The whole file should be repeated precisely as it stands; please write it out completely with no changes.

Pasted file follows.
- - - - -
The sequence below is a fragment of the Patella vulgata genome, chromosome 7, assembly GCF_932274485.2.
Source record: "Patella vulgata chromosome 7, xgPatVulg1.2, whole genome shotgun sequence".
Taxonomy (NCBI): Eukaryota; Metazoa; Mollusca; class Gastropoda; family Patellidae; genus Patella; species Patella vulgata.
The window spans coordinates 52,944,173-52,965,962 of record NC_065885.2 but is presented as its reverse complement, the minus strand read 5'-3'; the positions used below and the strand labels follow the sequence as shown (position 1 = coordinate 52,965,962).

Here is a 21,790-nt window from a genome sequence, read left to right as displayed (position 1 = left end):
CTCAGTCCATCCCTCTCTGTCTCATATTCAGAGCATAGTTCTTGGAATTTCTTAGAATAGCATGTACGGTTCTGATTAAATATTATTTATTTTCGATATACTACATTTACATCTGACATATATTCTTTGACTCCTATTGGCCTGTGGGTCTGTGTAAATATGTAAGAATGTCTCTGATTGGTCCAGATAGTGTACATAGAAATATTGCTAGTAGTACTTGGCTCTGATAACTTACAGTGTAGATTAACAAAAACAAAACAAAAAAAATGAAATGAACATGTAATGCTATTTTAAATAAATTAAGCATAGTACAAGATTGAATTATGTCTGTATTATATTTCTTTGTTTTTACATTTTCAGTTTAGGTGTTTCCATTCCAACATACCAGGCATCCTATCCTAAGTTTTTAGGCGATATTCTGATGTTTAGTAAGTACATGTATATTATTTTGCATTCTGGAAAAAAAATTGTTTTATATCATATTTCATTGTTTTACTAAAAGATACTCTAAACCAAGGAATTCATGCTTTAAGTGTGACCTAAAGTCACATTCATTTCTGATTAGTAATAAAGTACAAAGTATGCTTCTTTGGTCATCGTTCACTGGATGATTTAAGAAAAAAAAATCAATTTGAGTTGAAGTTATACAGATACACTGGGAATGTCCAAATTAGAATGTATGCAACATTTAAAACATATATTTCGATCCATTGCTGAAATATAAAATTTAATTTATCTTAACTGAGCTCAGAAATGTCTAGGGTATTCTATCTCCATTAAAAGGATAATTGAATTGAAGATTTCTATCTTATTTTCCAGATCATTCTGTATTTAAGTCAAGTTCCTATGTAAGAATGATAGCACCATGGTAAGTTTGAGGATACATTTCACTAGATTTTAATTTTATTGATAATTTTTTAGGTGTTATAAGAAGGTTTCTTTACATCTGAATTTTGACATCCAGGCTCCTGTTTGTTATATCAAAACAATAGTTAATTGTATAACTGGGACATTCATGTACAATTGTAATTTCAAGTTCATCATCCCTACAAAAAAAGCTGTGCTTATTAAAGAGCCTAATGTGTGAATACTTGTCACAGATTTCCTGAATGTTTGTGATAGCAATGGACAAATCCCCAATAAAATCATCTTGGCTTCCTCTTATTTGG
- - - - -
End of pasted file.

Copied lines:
The sequence below is a fragment of the Patella vulgata genome, chromosome 7, assembly GCF_932274485.2.
Source record: "Patella vulgata chromosome 7, xgPatVulg1.2, whole genome shotgun sequence".
Taxonomy (NCBI): Eukaryota; Metazoa; Mollusca; class Gastropoda; family Patellidae; genus Patella; species Patella vulgata.
The window spans coordinates 52,944,173-52,965,962 of record NC_065885.2 but is presented as its reverse complement, the minus strand read 5'-3'; the positions used below and the strand labels follow the sequence as shown (position 1 = coordinate 52,965,962).

Here is a 21,790-nt window from a genome sequence, read left to right as displayed (position 1 = left end):
CTCAGTCCATCCCTCTCTGTCTCATATTCAGAGCATAGTTCTTGGAATTTCTTAGAATAGCATGTACGGTTCTGATTAAATATTATTTATTTTCGATATACTACATTTACATCTGACATATATTCTTTGACTCCTATTGGCCTGTGGGTCTGTGTAAATATGTAAGAATGTCTCTGATTGGTCCAGATAGTGTACATAGAAATATTGCTAGTAGTACTTGGCTCTGATAACTTACAGTGTAGATTAACAAAAACAAAACAAAAAAAATGAAATGAACATGTAATGCTATTTTAAATAAATTAAGCATAGTACAAGATTGAATTATGTCTGTATTATATTTCTTTGTTTTTACATTTTCAGTTTAGGTGTTTCCATTCCAACATACCAGGCATCCTATCCTAAGTTTTTAGGCGATATTCTGATGTTTAGTAAGTACATGTATATTATTTTGCATTCTGGAAAAAAAATTGTTTTATATCATATTTCATTGTTTTACTAAAAGATACTCTAAACCAAGGAATTCATGCTTTAAGTGTGACCTAAAGTCACATTCATTTCTGATTAGTAATAAAGTACAAAGTATGCTTCTTTGGTCATCGTTCACTGGATGATTTAAGAAAAAAAAATCAATTTGAGTTGAAGTTATACAGATACACTGGGAATGTCCAAATTAGAATGTATGCAACATTTAAAACATATATTTCGATCCATTGCTGAAATATAAAATTTAATTTATCTTAACTGAGCTCAGAAATGTCTAGGGTATTCTATCTCCATTAAAAGGATAATTGAATTGAAGATTTCTATCTTATTTTCCAGATCATTCTGTATTTAAGTCAAGTTCCTATGTAAGAATGATAGCACCATGGTAAGTTTGAGGATACATTTCACTAGATTTTAATTTTATTGATAATTTTTTAGGTGTTATAAGAAGGTTTCTTTACATCTGAATTTTGACATCCAGGCTCCTGTTTGTTATATCAAAACAATAGTTAATTGTATAACTGGGACATTCATGTACAATTGTAATTTCAAGTTCATCATCCCTACAAAAAAAGCTGTGCTTATTAAAGAGCCTAATGTGTGAATACTTGTCACAGATTTCCTGAATGTTTGTGATAGCAATGGACAAATCCCCAATAAAATCATCTTGGCTTCCTCTTATTTGG